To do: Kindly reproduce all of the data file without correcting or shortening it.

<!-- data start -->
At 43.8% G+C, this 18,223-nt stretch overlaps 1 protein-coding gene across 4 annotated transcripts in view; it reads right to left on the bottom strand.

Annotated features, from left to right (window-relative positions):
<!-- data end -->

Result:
At 43.8% G+C, this 18,223-nt stretch overlaps 1 protein-coding gene across 4 annotated transcripts in view; it reads right to left on the bottom strand.

Annotated features, from left to right (window-relative positions):